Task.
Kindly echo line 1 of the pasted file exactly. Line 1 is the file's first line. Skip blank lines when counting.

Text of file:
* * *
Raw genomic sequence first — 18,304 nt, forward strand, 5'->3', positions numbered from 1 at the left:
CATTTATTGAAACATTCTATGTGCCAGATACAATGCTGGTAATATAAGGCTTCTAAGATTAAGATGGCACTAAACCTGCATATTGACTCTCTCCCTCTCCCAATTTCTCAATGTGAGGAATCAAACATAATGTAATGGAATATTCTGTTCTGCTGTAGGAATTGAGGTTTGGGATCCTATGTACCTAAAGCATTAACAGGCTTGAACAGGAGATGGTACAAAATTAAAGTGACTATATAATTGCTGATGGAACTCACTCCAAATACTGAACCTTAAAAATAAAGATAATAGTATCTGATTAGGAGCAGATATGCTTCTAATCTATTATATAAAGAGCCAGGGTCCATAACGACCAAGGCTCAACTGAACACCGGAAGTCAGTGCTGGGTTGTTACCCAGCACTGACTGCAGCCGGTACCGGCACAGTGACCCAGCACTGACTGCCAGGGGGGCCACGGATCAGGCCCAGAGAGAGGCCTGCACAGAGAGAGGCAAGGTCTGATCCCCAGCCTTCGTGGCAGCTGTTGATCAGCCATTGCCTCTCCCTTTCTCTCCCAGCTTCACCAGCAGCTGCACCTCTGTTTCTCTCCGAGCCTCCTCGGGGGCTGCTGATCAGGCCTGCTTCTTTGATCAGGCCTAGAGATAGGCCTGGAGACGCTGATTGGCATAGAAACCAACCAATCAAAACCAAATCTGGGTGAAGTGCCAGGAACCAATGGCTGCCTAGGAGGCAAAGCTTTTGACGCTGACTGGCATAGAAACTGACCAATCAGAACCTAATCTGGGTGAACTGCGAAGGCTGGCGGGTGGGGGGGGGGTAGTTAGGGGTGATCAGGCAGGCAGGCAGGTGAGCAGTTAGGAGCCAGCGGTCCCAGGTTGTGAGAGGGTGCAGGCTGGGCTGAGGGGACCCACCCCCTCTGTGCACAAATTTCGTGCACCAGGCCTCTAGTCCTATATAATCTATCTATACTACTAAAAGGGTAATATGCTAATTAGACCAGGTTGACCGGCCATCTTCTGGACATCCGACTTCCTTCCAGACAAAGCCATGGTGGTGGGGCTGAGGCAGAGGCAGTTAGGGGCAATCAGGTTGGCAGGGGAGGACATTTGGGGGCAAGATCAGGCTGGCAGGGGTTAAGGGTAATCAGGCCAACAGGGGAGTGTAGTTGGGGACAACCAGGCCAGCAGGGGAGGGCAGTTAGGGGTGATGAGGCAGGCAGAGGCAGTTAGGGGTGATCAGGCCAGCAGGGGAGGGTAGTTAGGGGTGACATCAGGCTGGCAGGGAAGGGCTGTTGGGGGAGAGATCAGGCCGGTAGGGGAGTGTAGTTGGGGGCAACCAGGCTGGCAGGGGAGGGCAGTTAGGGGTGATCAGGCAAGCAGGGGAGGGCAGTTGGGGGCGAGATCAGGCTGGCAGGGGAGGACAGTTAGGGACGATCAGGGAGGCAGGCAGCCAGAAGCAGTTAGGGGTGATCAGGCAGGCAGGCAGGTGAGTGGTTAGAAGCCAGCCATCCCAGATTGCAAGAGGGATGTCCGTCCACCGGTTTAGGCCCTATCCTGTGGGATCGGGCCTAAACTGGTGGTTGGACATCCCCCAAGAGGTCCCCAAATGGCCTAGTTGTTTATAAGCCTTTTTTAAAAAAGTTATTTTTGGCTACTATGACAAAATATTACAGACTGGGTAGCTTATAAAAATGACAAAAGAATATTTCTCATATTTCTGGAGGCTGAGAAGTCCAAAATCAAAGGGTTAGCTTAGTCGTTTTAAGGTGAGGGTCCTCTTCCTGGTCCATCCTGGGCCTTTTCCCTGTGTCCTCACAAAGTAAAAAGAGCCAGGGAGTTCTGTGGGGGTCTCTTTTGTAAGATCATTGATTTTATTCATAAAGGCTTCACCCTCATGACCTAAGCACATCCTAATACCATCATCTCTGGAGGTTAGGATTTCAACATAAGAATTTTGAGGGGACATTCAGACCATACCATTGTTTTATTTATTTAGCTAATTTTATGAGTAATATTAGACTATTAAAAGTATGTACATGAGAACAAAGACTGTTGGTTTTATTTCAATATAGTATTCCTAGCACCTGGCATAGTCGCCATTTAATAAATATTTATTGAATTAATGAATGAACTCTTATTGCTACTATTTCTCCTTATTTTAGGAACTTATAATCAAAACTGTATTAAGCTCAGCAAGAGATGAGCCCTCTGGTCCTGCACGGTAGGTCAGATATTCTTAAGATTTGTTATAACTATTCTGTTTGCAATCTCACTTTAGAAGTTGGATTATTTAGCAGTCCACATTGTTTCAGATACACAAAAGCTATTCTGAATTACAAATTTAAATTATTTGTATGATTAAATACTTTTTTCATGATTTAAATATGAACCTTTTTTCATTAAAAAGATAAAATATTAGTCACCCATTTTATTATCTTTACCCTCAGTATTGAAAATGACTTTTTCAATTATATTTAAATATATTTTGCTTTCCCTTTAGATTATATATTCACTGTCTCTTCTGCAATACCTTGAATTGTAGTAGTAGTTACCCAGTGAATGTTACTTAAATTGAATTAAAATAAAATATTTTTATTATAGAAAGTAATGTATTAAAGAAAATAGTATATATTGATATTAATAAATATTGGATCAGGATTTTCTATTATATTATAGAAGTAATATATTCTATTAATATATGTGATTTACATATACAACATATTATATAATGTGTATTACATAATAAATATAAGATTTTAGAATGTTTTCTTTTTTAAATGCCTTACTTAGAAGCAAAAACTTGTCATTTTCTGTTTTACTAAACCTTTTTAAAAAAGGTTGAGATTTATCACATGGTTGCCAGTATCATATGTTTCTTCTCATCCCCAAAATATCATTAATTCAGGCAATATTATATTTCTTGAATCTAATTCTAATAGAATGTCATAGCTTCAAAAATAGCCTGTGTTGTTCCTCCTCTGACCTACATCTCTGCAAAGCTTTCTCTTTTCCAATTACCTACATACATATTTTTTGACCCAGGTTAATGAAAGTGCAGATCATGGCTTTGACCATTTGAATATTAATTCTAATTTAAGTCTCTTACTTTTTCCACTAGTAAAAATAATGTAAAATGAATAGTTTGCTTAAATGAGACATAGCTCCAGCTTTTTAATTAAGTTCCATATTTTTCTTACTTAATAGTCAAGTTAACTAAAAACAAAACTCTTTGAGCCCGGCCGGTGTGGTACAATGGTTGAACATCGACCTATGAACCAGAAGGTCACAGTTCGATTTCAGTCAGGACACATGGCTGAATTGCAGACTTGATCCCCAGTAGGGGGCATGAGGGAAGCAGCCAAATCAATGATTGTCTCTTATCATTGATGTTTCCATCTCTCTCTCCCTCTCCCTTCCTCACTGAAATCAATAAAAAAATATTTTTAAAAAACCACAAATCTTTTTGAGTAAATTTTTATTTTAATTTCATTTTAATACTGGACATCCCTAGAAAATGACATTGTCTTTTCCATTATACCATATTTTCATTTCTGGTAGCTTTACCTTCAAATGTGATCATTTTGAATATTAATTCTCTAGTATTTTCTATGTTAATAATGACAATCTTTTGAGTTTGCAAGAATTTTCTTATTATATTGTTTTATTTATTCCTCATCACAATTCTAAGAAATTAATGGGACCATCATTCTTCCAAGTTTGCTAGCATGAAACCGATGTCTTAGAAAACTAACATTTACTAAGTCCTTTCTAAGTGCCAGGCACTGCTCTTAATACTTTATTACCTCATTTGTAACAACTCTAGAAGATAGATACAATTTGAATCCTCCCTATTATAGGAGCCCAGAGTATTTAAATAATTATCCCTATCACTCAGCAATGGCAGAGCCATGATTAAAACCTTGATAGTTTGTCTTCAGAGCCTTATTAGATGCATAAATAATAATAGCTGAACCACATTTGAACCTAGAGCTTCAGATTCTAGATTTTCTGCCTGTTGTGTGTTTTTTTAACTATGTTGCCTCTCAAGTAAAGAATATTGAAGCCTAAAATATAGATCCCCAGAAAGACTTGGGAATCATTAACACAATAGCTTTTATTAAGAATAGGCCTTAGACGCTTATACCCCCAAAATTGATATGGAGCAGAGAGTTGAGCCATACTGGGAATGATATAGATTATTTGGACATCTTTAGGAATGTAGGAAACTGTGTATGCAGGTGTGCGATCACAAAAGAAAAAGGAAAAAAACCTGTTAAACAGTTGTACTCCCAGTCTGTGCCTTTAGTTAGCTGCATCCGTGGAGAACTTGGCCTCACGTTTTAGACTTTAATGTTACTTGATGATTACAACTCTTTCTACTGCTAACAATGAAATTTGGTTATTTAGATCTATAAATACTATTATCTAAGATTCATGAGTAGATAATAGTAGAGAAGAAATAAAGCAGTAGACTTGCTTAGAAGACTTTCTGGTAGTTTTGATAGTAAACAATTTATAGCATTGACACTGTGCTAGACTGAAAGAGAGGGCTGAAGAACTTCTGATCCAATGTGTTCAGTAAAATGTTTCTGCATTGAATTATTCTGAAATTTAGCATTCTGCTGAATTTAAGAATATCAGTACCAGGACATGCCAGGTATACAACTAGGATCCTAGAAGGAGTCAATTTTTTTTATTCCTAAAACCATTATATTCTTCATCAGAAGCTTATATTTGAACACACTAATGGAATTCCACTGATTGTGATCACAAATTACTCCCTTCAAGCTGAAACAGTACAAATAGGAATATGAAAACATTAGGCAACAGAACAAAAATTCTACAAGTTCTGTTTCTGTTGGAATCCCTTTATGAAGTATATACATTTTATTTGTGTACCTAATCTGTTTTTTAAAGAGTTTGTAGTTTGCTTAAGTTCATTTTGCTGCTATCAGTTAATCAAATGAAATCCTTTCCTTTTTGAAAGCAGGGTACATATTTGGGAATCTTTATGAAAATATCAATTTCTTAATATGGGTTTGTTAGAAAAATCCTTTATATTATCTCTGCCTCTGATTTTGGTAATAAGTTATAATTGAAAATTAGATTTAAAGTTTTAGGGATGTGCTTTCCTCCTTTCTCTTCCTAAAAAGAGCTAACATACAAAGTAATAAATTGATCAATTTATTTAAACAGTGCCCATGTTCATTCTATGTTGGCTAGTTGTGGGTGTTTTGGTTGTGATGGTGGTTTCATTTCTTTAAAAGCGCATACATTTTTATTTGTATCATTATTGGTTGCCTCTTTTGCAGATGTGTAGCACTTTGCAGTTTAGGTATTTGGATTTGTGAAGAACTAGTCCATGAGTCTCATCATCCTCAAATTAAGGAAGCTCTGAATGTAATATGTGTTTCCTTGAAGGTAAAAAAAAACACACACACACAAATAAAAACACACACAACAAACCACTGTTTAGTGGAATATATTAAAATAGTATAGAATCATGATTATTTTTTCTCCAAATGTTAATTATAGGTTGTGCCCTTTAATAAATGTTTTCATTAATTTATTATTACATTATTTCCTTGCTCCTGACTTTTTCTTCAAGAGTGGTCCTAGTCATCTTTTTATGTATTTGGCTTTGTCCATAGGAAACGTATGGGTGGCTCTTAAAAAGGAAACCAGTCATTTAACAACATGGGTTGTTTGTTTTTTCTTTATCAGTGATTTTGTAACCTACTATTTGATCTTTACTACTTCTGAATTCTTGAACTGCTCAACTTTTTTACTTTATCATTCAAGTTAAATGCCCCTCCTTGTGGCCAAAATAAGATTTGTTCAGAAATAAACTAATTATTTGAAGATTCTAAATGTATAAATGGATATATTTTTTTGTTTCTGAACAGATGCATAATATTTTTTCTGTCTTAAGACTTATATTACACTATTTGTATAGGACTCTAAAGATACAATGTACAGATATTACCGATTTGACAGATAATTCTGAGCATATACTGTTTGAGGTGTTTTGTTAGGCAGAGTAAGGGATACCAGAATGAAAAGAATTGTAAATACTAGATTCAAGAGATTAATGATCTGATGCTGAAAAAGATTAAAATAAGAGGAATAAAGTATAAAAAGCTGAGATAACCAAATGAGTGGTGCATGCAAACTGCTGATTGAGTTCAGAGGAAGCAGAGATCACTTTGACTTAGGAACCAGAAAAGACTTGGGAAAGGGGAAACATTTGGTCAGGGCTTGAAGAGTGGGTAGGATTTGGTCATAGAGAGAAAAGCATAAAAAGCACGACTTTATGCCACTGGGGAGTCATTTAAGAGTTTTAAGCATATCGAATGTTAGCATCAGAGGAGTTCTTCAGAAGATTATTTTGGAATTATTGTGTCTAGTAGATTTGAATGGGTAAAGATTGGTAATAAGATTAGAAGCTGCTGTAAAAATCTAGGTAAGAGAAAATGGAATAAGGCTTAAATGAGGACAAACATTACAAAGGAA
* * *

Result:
Raw genomic sequence first — 18,304 nt, forward strand, 5'->3', positions numbered from 1 at the left: